Principles of Ethical Marketing

“Aww, it’s just marketing…”

You probably heard people use marketing as a derogatory term.

Admit it, you probably did too. Why?

You can probably think of many examples when marketing wasn’t practiced ethically. It’s true that one doesn’t need to go far to find them. Spam emails that lack “unsubscribe” buttons, misleading packaging, annoying pop-up or video ads that you cannot skip.

Marketing can go wrong for all the same reasons business can go wrong: misaligned incentives, short-term focus, and tunnel vision.

But business is not inherently and inevitably net-negative to society – quite the contrary. So isn’t marketing.

The thing is not all marketing is created equal. It’s just that some people in marketing make wrong decisions. Just like some engineers ignore safety standards, some doctors overprescribe medications, and some businesses pollute the environment.

Essentially, marketing is simply helping organizations serve more customers.

More specifically, marketing is about finding the right customers who actually need your product, using their feedback to make the product better, and consistently communicating useful information through the right channels and at scale.

With this in mind, I decided to outline a few high-level principles of ethical marketing.

Principles of Ethical Marketing

  1. Create value before capturing value.
  2. Long-term over short-term optimization.
  3. Customer feedback over company politics.
  4. Educate customers instead of misleading them.
  5. Build products that people want instead of selling the ones you have.
  6. Target customers who can benefit from the product instead of targeting everyone.
  7. Measure NPS, retention, virality, and product usage in addition ROI, revenue, and growth metrics.
  8. Consider the impact of marketing decisions on employees, other companies, society, government, and environment.

Here you go, a small manifesto of sorts.

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Key Growth Metrics, Part 2: CLV/LTV, and CAC

I wrote this blog post as part of blog series on growth and marketing. See more here: Growth Map: The Missing Guide That Connects Marketing Strategy, Research, and Campaigns.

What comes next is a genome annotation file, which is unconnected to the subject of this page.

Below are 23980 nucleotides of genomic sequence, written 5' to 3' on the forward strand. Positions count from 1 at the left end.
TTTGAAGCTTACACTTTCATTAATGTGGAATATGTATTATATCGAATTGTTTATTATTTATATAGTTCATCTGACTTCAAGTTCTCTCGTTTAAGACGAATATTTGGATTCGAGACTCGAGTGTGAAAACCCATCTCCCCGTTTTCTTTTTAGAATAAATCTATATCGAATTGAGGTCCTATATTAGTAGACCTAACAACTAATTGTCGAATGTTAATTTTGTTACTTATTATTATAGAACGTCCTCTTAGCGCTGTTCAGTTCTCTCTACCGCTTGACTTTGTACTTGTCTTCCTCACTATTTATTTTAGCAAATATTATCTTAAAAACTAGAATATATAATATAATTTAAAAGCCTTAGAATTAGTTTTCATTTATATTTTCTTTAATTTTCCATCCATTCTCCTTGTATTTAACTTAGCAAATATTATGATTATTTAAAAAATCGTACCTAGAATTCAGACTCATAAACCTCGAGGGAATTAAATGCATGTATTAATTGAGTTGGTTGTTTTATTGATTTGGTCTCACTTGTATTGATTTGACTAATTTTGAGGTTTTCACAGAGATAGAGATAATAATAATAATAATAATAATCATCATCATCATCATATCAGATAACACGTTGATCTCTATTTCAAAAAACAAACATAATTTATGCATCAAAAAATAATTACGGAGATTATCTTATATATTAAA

Managing a business is a little bit like flying an airplane. Keep your eyes on the speed, altitude, drag, and fuel and you’ll get to your destination fast. Try flying blind and you’ll crash and burn.

Who Should Read This

Startup founders, marketing managers, and growth hackers who are new to the growth game. Anyone who’d like to understand basic business metrics tech startups use. Here is why you might care:

  • You’d like to grow your business faster and understand the highest-leverage areas to focus on
  • You’d like to evaluate performance of your marketing
  • You’re raising a new round and want to be ready for the questions VCs are going to ask

So, let’s dive right in.

What We’ll Cover

Last time we focused on user growth. We looked into acquisition, retention, and virality metrics, as well as interactions among these three. Today, we’ll assess the dollar impact one user has on our business. To do it, we’ll learn to calculate and use another metric: customer lifetime value.

Summary (TL;DR)

  • Customer Lifetime Value (CLV) = dollar value a company can earn from serving one customer.
  • Retention ↑ => CLV ↑
  • Price ↑ => CLV ↑
  • Discount rate ↑ => CLV↓

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Key Growth Metrics, Part 1: Churn/Retention, and Virality

I wrote this blog post as part of blog series on growth and marketing. See more here: Growth Map: The Missing Guide That Connects Marketing Strategy, Research, and Campaigns.

Managing a business is a little bit like flying an airplane. Keep your eyes on the speed, altitude, drag, and fuel and you’ll get to your destination fast. Try flying blind and you’ll crash and burn.

Who Should Read This

Startup founders, marketing managers, and growth hackers who are new to the growth game. Anyone who’d like to understand basic business metrics tech startups use. Here is why you might care:

  • You’d like to grow your business faster and understand the highest-leverage areas to focus on
  • You’d like to evaluate performance of your marketing
  • You’re raising a new round and want to be ready for the questions VCs are going to ask

So, let’s dive right in.

What We’ll Cover

First, we’ll focus on user growth. Here we’ll look into acquisition, retention, and virality metrics, as well as interactions among these three.

Second, we’ll focus on the monetary value associated with users. Here we’ll look into customer lifetime value and customer acquisition cost.

Summary (TL;DR)

  • There are multiple variables that will define business growth dynamics
  • Main ones are acquisition rate, retention rate, and virality coefficient
  • At any given time you might choose to prioritize some of these metrics over others
  • This decision will depend on the business strategy, available resources, customer feedback, stage of the product lifecycle, and hundreds of other factors
  • Models like the one shown here can assist you in making better decisions by letting you see where your business will be at in the future under different scenarios

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